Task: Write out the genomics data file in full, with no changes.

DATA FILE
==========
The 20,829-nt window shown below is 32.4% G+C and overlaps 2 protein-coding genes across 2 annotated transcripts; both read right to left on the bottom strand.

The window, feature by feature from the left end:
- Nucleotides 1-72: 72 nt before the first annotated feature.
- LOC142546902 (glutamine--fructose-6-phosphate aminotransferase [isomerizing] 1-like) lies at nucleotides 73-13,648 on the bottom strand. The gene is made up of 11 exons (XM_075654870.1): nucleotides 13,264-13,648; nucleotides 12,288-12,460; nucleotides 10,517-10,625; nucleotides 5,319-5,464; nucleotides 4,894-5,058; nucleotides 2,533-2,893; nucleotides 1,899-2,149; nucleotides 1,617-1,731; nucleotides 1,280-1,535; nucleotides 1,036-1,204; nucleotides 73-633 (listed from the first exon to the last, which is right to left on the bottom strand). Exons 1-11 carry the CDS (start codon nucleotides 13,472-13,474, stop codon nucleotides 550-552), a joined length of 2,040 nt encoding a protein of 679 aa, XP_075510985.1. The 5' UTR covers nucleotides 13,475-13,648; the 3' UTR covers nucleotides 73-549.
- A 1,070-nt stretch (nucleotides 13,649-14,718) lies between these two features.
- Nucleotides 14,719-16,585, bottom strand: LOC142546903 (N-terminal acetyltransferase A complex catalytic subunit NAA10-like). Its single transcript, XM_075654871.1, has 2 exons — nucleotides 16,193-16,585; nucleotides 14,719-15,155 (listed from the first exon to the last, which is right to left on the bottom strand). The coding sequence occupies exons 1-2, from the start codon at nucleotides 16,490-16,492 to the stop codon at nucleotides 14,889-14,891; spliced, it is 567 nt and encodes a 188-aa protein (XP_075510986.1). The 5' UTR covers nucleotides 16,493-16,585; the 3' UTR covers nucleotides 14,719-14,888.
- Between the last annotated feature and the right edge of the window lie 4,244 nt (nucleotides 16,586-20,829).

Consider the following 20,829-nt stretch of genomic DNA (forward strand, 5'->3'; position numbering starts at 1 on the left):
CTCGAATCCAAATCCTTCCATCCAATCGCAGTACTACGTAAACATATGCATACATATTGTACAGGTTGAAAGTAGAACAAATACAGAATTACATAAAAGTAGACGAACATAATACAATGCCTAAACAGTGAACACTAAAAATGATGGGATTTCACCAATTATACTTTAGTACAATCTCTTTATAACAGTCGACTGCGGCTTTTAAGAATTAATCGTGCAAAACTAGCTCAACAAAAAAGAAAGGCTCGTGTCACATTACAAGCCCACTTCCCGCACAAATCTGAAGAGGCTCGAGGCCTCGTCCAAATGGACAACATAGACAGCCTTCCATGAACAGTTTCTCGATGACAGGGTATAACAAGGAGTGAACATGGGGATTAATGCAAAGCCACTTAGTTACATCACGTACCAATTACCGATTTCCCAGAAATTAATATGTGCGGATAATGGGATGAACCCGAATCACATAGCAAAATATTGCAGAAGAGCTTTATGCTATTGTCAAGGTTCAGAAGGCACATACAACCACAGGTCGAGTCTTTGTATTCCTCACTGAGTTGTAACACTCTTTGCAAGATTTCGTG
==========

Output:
The 20,829-nt window shown below is 32.4% G+C and overlaps 2 protein-coding genes across 2 annotated transcripts; both read right to left on the bottom strand.

The window, feature by feature from the left end:
- Nucleotides 1-72: 72 nt before the first annotated feature.
- LOC142546902 (glutamine--fructose-6-phosphate aminotransferase [isomerizing] 1-like) lies at nucleotides 73-13,648 on the bottom strand. The gene is made up of 11 exons (XM_075654870.1): nucleotides 13,264-13,648; nucleotides 12,288-12,460; nucleotides 10,517-10,625; nucleotides 5,319-5,464; nucleotides 4,894-5,058; nucleotides 2,533-2,893; nucleotides 1,899-2,149; nucleotides 1,617-1,731; nucleotides 1,280-1,535; nucleotides 1,036-1,204; nucleotides 73-633 (listed from the first exon to the last, which is right to left on the bottom strand). Exons 1-11 carry the CDS (start codon nucleotides 13,472-13,474, stop codon nucleotides 550-552), a joined length of 2,040 nt encoding a protein of 679 aa, XP_075510985.1. The 5' UTR covers nucleotides 13,475-13,648; the 3' UTR covers nucleotides 73-549.
- A 1,070-nt stretch (nucleotides 13,649-14,718) lies between these two features.
- Nucleotides 14,719-16,585, bottom strand: LOC142546903 (N-terminal acetyltransferase A complex catalytic subunit NAA10-like). Its single transcript, XM_075654871.1, has 2 exons — nucleotides 16,193-16,585; nucleotides 14,719-15,155 (listed from the first exon to the last, which is right to left on the bottom strand). The coding sequence occupies exons 1-2, from the start codon at nucleotides 16,490-16,492 to the stop codon at nucleotides 14,889-14,891; spliced, it is 567 nt and encodes a 188-aa protein (XP_075510986.1). The 5' UTR covers nucleotides 16,493-16,585; the 3' UTR covers nucleotides 14,719-14,888.
- Between the last annotated feature and the right edge of the window lie 4,244 nt (nucleotides 16,586-20,829).

Consider the following 20,829-nt stretch of genomic DNA (forward strand, 5'->3'; position numbering starts at 1 on the left):
CTCGAATCCAAATCCTTCCATCCAATCGCAGTACTACGTAAACATATGCATACATATTGTACAGGTTGAAAGTAGAACAAATACAGAATTACATAAAAGTAGACGAACATAATACAATGCCTAAACAGTGAACACTAAAAATGATGGGATTTCACCAATTATACTTTAGTACAATCTCTTTATAACAGTCGACTGCGGCTTTTAAGAATTAATCGTGCAAAACTAGCTCAACAAAAAAGAAAGGCTCGTGTCACATTACAAGCCCACTTCCCGCACAAATCTGAAGAGGCTCGAGGCCTCGTCCAAATGGACAACATAGACAGCCTTCCATGAACAGTTTCTCGATGACAGGGTATAACAAGGAGTGAACATGGGGATTAATGCAAAGCCACTTAGTTACATCACGTACCAATTACCGATTTCCCAGAAATTAATATGTGCGGATAATGGGATGAACCCGAATCACATAGCAAAATATTGCAGAAGAGCTTTATGCTATTGTCAAGGTTCAGAAGGCACATACAACCACAGGTCGAGTCTTTGTATTCCTCACTGAGTTGTAACACTCTTTGCAAGATTTCGTG